How LEDs dethroned the incandescent bulb, and how they can expand their empire of light
Why was it so hard to change a light bulb? The incandescent lamp had a couple big things going for it: It was simple and cheap. It works by passing an electric current through a filament in a vacuum bulb, causing the filament to heat and glow.
The LED, invented by Nick Holonyak Jr. in 1962, is a bit more complicated. It lights up when an electric current passes through a semiconductor diode. A diode is essentially a check valve or one-way lane for an electric current. A light-emitting diode uses a specialized semiconductor material that emits light as electrons flow through it.
These specialized materials raised the cost of early LEDs and limited their performance compared to incandescents. LEDs also don’t produce white light on their own. A white LED requires blending several different LED colors or it needs a material called a phosphor that absorbs light at one wavelength and emits it in another. LEDs often need a driver, a device that converts high-voltage alternating current from a wall outlet into a direct current at a lower, more usable voltage.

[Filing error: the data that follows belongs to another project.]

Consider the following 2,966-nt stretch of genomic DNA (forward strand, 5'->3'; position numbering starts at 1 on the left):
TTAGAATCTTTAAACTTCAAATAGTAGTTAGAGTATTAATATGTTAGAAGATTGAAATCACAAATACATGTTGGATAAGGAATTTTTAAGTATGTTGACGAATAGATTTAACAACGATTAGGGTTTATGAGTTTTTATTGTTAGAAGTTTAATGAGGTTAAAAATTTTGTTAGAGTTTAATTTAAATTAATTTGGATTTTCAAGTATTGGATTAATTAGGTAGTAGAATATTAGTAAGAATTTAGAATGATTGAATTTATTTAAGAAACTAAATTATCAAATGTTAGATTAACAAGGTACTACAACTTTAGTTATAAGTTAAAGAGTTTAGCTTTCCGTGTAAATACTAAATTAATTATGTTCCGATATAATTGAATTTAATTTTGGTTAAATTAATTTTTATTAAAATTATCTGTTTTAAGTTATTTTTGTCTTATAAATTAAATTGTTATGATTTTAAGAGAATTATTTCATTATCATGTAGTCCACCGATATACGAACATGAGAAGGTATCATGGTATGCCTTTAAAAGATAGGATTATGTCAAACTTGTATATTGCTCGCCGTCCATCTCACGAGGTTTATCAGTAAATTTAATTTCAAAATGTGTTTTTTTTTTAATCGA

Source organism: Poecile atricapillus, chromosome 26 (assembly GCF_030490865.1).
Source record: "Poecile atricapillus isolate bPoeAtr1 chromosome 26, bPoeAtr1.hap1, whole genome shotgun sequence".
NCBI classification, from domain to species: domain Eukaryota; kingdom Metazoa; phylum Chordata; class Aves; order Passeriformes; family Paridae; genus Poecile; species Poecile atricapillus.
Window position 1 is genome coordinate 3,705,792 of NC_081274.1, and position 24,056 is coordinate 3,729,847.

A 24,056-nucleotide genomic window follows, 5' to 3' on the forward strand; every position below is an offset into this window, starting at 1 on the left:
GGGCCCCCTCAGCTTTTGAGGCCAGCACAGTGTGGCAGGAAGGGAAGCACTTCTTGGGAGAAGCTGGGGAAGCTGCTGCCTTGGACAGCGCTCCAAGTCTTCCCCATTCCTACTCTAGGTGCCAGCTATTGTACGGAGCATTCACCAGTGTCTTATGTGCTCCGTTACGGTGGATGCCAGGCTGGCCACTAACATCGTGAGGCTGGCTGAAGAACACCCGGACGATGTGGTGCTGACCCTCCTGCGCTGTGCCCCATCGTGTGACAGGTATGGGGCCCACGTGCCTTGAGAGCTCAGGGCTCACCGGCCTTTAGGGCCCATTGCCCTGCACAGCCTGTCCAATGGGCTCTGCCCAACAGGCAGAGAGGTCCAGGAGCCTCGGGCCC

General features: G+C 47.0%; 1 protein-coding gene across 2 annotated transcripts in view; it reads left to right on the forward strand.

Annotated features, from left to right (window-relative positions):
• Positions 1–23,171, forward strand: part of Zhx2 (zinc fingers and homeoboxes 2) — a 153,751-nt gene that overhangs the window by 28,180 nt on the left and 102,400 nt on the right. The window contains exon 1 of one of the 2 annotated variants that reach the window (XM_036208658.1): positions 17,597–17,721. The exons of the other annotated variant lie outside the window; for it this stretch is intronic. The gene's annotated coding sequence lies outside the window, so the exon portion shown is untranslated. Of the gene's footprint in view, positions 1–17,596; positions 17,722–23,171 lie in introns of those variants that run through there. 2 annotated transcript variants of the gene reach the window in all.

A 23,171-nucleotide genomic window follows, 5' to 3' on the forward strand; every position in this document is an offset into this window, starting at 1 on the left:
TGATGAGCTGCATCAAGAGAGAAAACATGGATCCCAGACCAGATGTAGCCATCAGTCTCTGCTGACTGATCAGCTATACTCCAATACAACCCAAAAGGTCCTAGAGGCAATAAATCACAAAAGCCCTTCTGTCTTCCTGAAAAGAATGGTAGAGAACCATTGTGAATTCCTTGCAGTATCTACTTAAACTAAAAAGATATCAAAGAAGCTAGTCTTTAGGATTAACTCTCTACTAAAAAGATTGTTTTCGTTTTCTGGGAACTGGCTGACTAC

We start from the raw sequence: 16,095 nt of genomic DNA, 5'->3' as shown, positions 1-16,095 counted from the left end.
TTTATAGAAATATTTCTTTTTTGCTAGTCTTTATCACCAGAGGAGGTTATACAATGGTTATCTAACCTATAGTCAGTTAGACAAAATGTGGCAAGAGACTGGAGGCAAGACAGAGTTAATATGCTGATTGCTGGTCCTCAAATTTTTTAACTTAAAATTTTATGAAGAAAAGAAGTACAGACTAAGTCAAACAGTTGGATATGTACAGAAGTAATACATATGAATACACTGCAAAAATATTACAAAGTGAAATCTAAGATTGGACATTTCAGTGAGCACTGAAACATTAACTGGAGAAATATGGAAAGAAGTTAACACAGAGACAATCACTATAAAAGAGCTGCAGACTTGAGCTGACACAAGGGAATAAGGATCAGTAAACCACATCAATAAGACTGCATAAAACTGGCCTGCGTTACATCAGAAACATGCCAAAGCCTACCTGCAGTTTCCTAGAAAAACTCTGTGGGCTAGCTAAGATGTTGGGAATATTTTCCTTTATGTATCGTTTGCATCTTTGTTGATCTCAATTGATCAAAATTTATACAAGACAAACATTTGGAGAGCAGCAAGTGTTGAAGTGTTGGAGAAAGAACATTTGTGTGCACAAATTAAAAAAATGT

However, because LEDs produce light without producing much heat, they have an inherent advantage over incandescents. Only about 10 percent of the electricity used in incandescent bulbs is converted into light. The rest is wasted as heat.
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